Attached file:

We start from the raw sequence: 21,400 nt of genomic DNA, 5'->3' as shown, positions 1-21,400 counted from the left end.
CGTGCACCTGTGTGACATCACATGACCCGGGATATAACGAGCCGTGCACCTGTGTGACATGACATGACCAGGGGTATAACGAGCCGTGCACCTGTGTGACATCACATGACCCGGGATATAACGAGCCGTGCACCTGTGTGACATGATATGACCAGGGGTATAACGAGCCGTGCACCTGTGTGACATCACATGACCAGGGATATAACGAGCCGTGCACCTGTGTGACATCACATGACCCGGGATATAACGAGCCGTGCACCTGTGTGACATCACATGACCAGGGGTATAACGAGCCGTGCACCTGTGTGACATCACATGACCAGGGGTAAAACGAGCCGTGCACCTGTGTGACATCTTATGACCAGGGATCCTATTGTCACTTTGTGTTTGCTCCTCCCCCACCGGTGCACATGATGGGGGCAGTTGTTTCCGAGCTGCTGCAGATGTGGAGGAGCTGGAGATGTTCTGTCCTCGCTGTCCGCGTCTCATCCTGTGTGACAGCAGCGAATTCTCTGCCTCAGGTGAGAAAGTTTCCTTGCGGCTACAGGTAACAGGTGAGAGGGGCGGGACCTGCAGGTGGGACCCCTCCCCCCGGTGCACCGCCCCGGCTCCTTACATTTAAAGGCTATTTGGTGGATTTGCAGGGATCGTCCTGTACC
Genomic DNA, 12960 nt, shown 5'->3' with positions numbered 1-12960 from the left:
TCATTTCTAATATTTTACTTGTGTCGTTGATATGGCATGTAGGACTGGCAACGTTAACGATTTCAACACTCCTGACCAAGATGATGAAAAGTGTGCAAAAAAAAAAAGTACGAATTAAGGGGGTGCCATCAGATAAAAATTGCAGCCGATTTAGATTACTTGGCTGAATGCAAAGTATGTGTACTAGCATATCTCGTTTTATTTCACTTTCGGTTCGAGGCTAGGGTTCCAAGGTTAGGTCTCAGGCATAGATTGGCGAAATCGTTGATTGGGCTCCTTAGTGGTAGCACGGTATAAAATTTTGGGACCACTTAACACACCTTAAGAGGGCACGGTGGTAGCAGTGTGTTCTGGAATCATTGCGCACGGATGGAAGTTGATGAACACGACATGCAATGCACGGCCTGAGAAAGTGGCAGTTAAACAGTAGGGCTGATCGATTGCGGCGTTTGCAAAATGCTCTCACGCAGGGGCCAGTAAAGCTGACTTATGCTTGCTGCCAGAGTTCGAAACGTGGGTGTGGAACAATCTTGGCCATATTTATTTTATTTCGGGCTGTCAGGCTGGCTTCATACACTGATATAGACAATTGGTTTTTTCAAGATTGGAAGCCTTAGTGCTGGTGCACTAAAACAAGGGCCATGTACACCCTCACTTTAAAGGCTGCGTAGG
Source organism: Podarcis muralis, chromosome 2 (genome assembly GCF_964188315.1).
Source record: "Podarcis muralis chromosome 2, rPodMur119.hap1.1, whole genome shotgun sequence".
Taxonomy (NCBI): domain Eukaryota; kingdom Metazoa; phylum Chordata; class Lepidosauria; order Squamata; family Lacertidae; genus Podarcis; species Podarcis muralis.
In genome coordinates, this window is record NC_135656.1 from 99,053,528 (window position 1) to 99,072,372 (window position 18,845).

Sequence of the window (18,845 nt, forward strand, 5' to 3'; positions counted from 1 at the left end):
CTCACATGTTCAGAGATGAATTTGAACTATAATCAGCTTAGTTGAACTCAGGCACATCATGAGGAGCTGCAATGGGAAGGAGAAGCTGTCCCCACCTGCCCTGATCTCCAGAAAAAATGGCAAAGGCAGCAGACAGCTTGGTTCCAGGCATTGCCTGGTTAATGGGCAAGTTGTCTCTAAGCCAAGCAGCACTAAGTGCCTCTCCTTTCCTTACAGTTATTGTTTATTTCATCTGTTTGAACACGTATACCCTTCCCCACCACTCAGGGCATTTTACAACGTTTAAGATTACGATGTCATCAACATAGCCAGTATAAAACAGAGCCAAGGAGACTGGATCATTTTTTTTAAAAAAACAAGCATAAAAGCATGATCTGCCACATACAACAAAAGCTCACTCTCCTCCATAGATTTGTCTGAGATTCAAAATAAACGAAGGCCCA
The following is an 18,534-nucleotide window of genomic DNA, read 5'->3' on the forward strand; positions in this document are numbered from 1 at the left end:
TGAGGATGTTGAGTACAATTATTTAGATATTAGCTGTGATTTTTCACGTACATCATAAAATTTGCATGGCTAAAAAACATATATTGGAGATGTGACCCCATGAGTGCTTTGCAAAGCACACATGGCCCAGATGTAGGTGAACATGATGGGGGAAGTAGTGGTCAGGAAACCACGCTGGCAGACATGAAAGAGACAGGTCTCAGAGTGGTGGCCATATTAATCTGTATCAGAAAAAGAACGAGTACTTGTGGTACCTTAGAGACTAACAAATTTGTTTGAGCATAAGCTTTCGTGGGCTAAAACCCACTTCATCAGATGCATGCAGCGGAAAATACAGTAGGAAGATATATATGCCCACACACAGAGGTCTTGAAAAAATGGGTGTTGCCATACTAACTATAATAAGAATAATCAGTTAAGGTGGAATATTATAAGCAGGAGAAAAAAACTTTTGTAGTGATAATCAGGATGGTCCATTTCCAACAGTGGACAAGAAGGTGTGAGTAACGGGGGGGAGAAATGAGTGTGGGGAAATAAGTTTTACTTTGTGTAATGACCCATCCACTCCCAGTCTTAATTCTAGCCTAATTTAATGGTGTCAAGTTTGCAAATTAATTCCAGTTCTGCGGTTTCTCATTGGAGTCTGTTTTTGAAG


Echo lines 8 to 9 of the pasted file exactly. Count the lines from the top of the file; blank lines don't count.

In genome coordinates, this window is record NC_135656.1 from 99,053,528 (window position 1) to 99,072,372 (window position 18,845).

Sequence of the window (18,845 nt, forward strand, 5' to 3'; positions counted from 1 at the left end):